At 31, Facebook founder Mark Zuckerberg (No. 19) is the youngest, and North Korean dictator Kim Jong Un (No. 46) is thought to be 32. The average age of the movers and shakers is skewed by the likes of 85-year-old investment kingpin Warren Buffett (No. 13) to come in just a few days short of 60. Microsoft founder and philanthropist Bill Gates (No. 6), Chinese Premier Li Keqiang (No. 12), Egyptian President Abdel Fattah Sisi (No. 49) and U.S. Supreme Court Chief Justice John G. Roberts Jr. (No. 60) are all 60.

Topping the rankings of leaders, innovators, benefactors and menaces is Russian President Vladimir Putin, for the third year in a row. Putin, 63,  is "one of the few men in the world powerful enough to do what he wants -- and get away with it," the magazine said of the Kremlin leader, who retains stunning popularity in spite of involving his country in armed conflicts and provoking a painful economic crisis.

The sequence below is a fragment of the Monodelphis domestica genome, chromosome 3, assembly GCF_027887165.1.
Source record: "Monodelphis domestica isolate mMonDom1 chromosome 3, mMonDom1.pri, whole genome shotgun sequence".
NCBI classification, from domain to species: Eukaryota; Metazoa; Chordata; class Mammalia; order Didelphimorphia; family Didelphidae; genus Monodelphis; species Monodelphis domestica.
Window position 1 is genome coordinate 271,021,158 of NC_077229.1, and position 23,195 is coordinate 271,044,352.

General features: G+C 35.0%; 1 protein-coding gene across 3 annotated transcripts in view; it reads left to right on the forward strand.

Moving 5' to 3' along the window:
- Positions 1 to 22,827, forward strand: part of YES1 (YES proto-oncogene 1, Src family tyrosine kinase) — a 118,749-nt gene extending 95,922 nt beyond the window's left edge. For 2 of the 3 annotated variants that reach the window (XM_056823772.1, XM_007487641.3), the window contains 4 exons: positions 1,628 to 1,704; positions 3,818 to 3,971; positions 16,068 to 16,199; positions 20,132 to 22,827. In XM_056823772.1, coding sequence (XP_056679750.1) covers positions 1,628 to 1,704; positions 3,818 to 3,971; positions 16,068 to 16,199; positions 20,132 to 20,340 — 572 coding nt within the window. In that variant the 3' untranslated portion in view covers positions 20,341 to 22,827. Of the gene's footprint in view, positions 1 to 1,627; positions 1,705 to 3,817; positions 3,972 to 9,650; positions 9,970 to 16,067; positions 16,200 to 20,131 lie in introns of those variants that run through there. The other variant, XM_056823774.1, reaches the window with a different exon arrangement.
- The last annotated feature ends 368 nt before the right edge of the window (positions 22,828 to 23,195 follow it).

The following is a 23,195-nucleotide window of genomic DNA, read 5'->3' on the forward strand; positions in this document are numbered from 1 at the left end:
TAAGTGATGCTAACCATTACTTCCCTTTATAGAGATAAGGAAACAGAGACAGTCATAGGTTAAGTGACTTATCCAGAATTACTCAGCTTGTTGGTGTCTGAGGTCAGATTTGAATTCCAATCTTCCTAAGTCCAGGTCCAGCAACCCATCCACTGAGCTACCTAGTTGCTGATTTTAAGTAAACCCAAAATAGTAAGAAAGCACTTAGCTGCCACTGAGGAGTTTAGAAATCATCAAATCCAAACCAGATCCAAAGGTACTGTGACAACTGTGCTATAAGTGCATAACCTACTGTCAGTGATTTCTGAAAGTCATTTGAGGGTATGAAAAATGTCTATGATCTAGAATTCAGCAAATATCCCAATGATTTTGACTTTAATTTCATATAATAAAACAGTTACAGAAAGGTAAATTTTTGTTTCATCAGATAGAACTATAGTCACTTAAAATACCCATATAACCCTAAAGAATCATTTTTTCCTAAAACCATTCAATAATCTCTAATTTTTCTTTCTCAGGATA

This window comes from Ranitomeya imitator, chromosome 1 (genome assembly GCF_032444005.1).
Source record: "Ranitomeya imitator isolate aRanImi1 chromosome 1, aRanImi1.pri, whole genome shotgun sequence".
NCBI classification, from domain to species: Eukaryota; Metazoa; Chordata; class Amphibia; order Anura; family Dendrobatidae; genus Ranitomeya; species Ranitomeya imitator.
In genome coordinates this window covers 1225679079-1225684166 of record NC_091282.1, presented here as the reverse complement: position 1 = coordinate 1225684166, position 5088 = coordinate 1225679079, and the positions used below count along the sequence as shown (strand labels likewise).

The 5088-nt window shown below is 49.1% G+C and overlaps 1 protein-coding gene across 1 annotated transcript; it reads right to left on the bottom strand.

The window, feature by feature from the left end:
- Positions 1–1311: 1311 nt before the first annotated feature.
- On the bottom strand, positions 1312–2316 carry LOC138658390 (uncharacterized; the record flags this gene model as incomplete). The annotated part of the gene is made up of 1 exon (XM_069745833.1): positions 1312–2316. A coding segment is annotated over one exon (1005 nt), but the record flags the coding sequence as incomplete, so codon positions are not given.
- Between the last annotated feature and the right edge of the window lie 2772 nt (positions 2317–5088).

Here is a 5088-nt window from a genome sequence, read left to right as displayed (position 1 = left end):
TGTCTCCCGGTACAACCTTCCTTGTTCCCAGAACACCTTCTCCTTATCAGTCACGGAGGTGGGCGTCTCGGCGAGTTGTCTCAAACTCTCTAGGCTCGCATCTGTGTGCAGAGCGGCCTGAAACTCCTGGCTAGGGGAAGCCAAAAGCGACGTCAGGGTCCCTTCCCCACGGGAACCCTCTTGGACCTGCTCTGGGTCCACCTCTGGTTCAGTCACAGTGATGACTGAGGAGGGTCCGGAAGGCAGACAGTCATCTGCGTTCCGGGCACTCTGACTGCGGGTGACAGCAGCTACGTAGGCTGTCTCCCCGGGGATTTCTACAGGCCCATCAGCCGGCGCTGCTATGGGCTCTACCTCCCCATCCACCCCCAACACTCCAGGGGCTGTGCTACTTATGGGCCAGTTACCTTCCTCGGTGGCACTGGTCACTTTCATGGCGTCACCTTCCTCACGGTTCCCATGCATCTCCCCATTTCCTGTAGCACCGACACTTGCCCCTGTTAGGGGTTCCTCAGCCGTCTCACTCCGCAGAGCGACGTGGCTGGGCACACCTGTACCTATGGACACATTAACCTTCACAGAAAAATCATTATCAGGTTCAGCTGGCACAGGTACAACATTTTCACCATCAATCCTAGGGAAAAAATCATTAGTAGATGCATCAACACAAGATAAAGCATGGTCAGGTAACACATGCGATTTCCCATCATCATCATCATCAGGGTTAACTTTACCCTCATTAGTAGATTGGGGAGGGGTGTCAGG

Just behind him is German Chancellor Angela Merkel, who uses her power to promote unity on the continent and generosity toward the less fortunate, Forbes said in calling her "the most powerful woman on the planet for 10 years running."

Coming in third is President Obama, described by the magazine as leader of "the world's greatest economic, cultural, diplomatic, technological and military power" but constrained by the partisan politics that thwart more effective leadership in Washington.

Here are the magazine's 10 "Most Powerful People in the World" and why Forbes chose them: ...................


POLITICS: Sacramento, "California to pay overtime to home-care workers next year"; California Public Utilities Commission/San Onofre, "Judge says CUC is 'stonewalling public information'"; Bay Area/ National Park Service, "To reduce Ocean Beach trash, Park Service removes trash bins"; Los Angeles, Autry National Center/Autry Museum, "With an eye toward Google, the Autry has changed its name" ....

*** Various items relating to politics and/or public policy....

* Sacramento Bee:  "California to pay overtime to home-care workers next year"

* San Diego Union-Tribune:  "Judge says CPUC is 'stonewalling' public information'"

* Los Angeles Times:  "With an eye toward Google, the Autry has changed its name"

* San Francisco Chronicle:  "To reduce Ocean Beach trash, Park Service removes trash bins"